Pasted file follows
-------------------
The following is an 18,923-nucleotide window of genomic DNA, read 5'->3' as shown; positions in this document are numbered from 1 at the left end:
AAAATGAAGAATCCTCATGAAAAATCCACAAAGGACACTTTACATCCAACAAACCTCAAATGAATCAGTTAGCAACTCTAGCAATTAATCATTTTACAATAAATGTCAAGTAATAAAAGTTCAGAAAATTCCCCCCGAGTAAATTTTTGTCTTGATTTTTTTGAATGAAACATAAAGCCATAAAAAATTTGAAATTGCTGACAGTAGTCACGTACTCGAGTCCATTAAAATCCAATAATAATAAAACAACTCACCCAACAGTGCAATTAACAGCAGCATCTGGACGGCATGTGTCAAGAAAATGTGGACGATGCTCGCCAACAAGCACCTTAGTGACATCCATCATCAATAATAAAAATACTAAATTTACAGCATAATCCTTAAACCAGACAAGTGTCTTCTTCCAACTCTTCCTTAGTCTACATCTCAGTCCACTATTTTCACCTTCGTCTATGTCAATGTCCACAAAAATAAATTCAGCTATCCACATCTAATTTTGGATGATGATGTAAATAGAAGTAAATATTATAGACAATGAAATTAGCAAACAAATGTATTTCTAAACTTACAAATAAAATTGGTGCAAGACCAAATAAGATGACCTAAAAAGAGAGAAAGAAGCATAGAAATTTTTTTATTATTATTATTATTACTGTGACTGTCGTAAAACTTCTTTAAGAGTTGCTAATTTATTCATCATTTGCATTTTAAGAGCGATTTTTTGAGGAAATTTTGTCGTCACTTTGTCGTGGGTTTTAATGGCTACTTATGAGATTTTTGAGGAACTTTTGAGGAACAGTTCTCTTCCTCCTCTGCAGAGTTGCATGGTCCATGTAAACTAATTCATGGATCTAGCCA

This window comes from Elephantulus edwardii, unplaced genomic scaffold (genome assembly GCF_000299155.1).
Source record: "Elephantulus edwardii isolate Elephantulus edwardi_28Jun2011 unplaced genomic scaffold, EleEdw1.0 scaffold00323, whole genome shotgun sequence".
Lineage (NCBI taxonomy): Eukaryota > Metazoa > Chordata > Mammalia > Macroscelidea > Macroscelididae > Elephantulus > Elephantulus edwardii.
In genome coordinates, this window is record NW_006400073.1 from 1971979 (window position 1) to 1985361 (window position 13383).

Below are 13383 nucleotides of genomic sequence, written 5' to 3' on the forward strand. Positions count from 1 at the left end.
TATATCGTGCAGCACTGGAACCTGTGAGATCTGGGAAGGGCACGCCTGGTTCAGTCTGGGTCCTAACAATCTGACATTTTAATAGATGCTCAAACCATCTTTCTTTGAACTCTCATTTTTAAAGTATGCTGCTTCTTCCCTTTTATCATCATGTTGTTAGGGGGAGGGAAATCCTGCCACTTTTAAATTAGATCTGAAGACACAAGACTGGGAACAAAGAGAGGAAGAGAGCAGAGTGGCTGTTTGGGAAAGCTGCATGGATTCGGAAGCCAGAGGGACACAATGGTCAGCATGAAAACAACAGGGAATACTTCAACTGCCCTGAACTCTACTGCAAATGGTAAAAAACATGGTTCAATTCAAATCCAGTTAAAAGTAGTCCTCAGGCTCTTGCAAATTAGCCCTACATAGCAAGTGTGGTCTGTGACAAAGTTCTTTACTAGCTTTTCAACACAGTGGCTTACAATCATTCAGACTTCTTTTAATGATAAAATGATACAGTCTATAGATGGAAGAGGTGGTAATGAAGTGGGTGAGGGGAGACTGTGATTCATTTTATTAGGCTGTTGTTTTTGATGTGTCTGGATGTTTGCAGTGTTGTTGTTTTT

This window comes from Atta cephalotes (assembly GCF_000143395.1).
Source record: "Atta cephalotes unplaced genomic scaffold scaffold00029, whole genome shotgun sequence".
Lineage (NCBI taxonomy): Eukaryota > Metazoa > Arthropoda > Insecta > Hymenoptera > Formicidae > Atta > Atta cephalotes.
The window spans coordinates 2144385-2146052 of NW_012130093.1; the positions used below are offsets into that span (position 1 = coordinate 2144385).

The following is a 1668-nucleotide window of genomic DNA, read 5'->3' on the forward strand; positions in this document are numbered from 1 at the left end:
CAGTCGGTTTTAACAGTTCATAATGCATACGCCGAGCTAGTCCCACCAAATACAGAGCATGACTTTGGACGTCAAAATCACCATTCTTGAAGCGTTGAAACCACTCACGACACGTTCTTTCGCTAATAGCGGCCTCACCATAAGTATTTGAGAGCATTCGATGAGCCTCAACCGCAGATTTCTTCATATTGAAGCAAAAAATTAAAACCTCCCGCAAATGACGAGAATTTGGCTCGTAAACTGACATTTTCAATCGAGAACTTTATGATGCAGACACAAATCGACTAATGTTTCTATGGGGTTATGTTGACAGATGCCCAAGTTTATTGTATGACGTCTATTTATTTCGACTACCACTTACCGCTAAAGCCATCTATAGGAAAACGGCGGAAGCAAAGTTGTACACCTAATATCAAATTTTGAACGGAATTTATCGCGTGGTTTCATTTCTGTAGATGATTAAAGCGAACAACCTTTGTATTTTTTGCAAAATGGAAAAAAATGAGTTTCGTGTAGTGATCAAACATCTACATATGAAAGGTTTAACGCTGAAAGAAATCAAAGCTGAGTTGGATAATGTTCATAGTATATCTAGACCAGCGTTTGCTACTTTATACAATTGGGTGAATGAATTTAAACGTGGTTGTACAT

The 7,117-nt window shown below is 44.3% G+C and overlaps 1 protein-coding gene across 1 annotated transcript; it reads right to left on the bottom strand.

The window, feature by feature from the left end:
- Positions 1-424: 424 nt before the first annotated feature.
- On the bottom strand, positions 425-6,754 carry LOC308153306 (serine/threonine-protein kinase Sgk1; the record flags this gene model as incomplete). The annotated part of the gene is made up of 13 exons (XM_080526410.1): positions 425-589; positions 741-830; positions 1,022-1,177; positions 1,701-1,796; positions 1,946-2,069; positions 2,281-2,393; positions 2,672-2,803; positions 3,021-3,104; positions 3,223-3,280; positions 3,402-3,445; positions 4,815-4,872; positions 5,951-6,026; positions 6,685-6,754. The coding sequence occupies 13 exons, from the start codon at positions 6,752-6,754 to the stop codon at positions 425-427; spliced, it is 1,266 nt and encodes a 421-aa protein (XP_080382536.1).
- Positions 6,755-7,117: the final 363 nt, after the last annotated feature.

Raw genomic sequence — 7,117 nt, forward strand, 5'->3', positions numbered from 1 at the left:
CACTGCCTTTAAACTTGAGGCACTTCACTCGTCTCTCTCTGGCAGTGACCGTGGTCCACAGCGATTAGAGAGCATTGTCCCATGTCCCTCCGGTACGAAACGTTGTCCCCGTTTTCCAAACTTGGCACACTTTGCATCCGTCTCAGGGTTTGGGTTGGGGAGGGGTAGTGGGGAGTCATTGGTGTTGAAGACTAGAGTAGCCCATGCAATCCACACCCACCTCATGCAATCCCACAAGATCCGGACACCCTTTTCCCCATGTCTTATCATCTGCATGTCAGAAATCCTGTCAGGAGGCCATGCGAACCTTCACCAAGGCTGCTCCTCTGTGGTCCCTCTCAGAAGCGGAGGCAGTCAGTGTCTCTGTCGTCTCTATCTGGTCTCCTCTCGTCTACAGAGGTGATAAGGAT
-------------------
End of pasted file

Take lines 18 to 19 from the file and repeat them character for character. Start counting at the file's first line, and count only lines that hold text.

- On the bottom strand, positions 425-6,754 carry LOC308153306 (serine/threonine-protein kinase Sgk1; the record flags this gene model as incomplete). The annotated part of the gene is made up of 13 exons (XM_080526410.1): positions 425-589; positions 741-830; positions 1,022-1,177; positions 1,701-1,796; positions 1,946-2,069; positions 2,281-2,393; positions 2,672-2,803; positions 3,021-3,104; positions 3,223-3,280; positions 3,402-3,445; positions 4,815-4,872; positions 5,951-6,026; positions 6,685-6,754. The coding sequence occupies 13 exons, from the start codon at positions 6,752-6,754 to the stop codon at positions 425-427; spliced, it is 1,266 nt and encodes a 421-aa protein (XP_080382536.1).
- Positions 6,755-7,117: the final 363 nt, after the last annotated feature.